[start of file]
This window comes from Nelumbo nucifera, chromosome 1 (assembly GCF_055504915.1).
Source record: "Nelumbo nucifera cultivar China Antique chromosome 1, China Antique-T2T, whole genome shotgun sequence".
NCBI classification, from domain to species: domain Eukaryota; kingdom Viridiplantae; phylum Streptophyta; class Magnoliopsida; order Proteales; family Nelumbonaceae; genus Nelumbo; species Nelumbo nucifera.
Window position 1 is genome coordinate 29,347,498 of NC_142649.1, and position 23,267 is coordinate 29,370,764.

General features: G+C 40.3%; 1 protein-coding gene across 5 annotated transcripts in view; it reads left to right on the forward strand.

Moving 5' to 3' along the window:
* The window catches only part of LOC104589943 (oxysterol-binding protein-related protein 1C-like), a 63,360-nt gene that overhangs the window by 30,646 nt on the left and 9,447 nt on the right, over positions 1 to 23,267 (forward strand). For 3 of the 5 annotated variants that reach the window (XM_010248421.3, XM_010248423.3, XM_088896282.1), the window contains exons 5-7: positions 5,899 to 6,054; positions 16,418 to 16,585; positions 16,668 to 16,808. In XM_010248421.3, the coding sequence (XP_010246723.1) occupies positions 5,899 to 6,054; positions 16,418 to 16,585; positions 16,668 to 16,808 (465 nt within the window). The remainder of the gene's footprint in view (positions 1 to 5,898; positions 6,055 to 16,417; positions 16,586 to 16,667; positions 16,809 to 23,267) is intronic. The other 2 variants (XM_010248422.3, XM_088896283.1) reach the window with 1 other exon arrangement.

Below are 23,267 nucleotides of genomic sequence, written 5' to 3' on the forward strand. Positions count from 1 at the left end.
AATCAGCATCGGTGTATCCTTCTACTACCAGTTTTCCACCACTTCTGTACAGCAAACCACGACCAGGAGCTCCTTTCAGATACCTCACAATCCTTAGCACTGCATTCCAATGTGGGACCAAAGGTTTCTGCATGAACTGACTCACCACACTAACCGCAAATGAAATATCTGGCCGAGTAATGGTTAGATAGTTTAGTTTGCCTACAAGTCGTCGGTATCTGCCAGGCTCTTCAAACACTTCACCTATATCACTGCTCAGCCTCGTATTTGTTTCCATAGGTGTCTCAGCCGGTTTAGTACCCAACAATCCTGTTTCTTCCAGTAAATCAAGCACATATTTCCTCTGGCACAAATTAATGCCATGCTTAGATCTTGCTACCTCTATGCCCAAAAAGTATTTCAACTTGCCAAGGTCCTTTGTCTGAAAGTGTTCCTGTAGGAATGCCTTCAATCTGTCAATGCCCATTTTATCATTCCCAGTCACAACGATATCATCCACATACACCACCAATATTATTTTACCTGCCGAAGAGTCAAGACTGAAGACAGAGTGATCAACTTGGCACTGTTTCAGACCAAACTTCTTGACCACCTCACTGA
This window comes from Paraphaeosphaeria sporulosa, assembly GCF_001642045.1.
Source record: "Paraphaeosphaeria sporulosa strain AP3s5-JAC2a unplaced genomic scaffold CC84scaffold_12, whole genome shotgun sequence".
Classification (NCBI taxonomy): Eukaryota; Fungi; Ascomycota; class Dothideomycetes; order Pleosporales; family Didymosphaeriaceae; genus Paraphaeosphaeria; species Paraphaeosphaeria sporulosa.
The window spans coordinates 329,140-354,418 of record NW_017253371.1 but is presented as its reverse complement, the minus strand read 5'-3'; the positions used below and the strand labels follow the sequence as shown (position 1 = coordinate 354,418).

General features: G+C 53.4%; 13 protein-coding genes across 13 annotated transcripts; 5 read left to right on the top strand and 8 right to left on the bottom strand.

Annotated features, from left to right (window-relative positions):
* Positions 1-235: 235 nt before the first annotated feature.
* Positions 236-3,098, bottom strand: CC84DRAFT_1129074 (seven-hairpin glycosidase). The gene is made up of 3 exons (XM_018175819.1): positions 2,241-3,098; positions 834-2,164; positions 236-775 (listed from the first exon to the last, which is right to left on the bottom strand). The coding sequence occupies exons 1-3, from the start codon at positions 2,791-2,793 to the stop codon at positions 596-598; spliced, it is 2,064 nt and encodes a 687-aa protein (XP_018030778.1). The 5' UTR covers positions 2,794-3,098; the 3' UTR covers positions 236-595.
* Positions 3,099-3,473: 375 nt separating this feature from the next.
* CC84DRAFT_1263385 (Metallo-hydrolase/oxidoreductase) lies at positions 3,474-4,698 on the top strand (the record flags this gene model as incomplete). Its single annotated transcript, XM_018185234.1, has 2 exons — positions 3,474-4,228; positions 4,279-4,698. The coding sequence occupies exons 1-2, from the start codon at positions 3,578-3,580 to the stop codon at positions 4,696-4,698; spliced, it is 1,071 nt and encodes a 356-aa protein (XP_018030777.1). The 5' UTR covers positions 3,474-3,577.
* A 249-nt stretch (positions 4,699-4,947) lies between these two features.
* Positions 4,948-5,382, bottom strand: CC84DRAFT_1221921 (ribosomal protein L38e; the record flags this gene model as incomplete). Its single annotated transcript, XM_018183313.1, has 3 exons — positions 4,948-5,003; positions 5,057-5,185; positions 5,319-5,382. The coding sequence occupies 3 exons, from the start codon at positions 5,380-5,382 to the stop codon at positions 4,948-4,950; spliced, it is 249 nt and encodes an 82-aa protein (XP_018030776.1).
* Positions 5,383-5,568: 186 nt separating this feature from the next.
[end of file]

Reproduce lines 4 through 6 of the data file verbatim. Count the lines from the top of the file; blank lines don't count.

Window position 1 is genome coordinate 29,347,498 of NC_142649.1, and position 23,267 is coordinate 29,370,764.

General features: G+C 40.3%; 1 protein-coding gene across 5 annotated transcripts in view; it reads left to right on the forward strand.

Moving 5' to 3' along the window: